Twists, turns, redemptions, falls from grace. Orange is the New Black is a show which genuinely has it all. As it’s weaved its wicked web, it’s become nothing short of essential viewing.
Proceed to season four with caution though; it’s going to get a little emotional up in here…
*Orange is the New Black spoilers coming up*
Perhaps more so than any other current television show, Orange is the New Black does a spectacular job of putting the characters you’d least expect in the greatest of moral dilemmas, unafraid of rocking the boat when it comes to its most beloved inmates. It’s these quandaries which breed unexpected moments, yet the show has a knack of making each surprise feel natural, as though it were fated. It has the confidence to allow the weight of the moral decisions the characters face to come to the fore, to carry the story and provide the emotional body blows. And it works so well because the show’s not afraid of doing the leg work in setting up these inmates as people who you have a real connection with, and then pushing them in unexpected directions.
The rug might be pulled from under your feet, but it never feels forced or trite.
It boils down to excellent writing and excellent performances. Four seasons worth of outstanding development of these characters, their relationships and what makes them tick means that it doesn’t have to do anything convoluted. It just simply has to ask “what if?”, and then lets the drama unfold.
What if sweet Dayanara (Dascha Polanco) picks up a loose gun and faces down a guard? What if Healy (Michael Harney) realises that he’s failed in his position of power? What if Piper (Taylor Schilling) finds herself aligned with Neo-Nazis? What if Caputo (Nick Sandow) has to announce the death of an inmate on national television?
That last one, the death of Poussey Washington (Samira Wiley), is the twist which has the greatest impact. The one which was necessary to drive the inmates to the brink of self-destruction. The one that tips the scales of balance and creates uncertainty in the prison. She’s the innocent party, uninvolved in all of the hate, violence and gang wars. A good person in a world where good people can’t get by. She’s punished for this, and we are punished for thinking she can be happy. Punished badly, in fact. It is quite possibly Orange is the New Black’s most heartbreaking moment to date, and it tees up one heck of a cliffhanger.
Yet it’s not just the questions which the writers ask of the characters that make it all so compelling. It’s those which they ask of themselves throughout the season. If you could go back in time, what moment would you go to? What would you change? These are the questions we see the inmates confronted by as they deal with the repercussions of the decisions they’ve made, and determine how these decisions will colour those they make in the present. It’s those questions which lead to Dayanara pointing a loaded gun at CO Humphrey as the season closes. Does she want to be the “good girl” anymore?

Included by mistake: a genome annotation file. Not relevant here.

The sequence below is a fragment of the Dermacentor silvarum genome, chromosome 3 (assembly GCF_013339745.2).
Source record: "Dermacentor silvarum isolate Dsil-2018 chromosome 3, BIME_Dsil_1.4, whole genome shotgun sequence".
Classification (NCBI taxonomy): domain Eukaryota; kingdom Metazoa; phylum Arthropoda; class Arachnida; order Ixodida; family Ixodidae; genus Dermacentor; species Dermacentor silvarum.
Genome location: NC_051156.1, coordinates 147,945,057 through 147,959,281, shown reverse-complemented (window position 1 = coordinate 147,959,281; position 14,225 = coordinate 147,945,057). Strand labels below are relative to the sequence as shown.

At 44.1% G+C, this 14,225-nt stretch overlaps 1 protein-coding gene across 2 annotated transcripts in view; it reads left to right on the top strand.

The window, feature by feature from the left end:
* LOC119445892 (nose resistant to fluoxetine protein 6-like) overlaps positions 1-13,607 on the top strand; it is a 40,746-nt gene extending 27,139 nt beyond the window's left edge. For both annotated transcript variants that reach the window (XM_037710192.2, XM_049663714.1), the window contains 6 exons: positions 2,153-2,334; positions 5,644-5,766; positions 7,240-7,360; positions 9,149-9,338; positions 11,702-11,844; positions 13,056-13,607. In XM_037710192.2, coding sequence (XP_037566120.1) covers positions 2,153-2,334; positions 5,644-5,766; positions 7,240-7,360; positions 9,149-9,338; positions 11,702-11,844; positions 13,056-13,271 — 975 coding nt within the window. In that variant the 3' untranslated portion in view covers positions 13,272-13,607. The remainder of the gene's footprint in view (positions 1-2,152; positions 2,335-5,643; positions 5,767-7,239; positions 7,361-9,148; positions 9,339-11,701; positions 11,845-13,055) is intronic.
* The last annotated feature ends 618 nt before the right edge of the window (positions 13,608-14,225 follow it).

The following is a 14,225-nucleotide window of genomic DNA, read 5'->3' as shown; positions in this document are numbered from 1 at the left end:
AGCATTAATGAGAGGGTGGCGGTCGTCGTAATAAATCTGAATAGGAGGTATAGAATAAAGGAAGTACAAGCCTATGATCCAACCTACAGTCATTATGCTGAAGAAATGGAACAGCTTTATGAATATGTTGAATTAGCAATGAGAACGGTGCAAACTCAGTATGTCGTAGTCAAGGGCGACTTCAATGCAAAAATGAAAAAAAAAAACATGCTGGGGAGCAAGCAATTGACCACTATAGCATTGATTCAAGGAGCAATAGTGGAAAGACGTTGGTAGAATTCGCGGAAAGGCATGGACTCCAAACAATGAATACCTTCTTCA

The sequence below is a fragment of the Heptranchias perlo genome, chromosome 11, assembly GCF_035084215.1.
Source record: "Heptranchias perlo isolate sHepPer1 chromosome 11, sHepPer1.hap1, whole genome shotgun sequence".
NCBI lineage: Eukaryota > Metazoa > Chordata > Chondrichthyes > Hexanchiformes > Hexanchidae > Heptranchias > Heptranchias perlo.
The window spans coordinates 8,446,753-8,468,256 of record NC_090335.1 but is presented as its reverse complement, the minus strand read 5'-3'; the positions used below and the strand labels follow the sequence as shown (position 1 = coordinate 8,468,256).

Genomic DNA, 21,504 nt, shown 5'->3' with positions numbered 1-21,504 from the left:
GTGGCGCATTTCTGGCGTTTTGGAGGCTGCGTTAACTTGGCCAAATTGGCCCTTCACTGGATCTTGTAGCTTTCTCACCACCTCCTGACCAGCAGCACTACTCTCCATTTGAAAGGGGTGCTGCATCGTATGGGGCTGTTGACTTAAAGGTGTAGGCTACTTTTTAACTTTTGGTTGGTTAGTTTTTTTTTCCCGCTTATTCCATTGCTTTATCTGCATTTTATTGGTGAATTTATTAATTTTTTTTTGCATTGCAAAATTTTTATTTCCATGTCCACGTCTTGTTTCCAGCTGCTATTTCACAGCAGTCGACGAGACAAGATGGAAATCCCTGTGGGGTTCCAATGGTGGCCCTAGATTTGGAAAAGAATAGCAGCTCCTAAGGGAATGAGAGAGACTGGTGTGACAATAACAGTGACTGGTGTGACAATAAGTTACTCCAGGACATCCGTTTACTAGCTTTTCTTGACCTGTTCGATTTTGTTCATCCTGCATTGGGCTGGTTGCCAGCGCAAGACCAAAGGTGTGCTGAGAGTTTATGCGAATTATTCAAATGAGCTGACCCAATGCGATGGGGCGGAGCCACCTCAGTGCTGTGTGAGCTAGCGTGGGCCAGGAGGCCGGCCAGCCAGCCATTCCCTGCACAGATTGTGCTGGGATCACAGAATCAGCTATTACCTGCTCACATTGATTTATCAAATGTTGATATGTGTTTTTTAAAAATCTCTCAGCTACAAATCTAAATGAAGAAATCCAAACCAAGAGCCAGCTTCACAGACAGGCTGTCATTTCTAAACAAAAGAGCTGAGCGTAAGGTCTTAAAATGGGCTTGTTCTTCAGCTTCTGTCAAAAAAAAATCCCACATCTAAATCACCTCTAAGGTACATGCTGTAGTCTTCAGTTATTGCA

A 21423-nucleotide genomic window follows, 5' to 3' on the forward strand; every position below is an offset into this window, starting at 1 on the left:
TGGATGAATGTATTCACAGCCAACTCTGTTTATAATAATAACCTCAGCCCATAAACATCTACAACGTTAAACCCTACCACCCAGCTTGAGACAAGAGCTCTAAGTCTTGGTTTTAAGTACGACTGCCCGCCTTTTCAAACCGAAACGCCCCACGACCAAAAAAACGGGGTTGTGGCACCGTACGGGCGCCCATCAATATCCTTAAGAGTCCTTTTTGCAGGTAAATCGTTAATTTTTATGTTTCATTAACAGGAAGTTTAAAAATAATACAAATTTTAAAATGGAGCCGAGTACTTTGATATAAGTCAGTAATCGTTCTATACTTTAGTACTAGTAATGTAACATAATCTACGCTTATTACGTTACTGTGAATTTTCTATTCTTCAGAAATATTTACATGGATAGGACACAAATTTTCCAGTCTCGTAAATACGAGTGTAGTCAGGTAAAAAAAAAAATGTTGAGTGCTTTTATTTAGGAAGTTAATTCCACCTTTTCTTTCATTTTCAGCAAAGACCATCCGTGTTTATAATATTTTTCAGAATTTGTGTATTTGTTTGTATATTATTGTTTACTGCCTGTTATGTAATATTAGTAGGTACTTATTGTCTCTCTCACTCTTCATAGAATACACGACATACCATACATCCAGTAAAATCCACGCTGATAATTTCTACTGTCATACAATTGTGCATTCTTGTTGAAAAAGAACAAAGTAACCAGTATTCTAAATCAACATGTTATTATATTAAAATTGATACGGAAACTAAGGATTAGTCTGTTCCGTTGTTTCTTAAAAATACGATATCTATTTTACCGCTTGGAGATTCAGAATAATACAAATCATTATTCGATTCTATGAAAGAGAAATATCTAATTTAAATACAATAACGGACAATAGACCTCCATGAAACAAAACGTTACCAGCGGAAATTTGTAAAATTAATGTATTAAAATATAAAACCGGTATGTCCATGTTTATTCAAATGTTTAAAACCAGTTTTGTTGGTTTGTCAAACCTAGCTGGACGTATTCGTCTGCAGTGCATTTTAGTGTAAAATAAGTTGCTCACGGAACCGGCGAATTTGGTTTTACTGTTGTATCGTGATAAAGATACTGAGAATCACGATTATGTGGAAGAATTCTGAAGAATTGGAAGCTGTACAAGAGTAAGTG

And it’s that same line of questioning which leads to Piper’s redemption after her turn to the dark side. In truth she’s marginalised this time around, which is fine by me as she’s always been one of the show’s more polarising elements. It takes half of the season, her reaching her lowest ebb and being branded with a swastika before she becomes humanised once more, but she gets there eventually. She becomes the latest in a long line of characters to undergo their redemption. Healy is more sympathetic now than ever before. As is Caputo. But it works both ways, with characters we’ve grown to love showing their tougher sides.
Season four’s Most Valuable Player though is Lolly. Her arc is simply wonderful, and the performance from Lori Petty is just perfect. The murder which she plays a role in of Vause’s (Laura Prepon) would-be killer in the opening episode is the catalyst for unrest between the prisoners and the guards. It’s the driving force for much of the tension which builds to a crescendo at the climax, and how she deals with it effects not just herself, but her fellow inmates and her counsellor. Taystee (Danielle Brooks), Caputo, Crazy Eyes (Uzo Aduba) all have great years, and the addition of Judy King (Blair Brown) and her antics with Luschek (Matt Peters) might bring some comic relief, but it’s Lolly’s arc which encapsulates the spirit of Orange is the New Black most accurately. It’s funny, gripping, and so, so heartbreaking. And that’s what this delightful, unpredictable show is all about.
Rating (out of 5):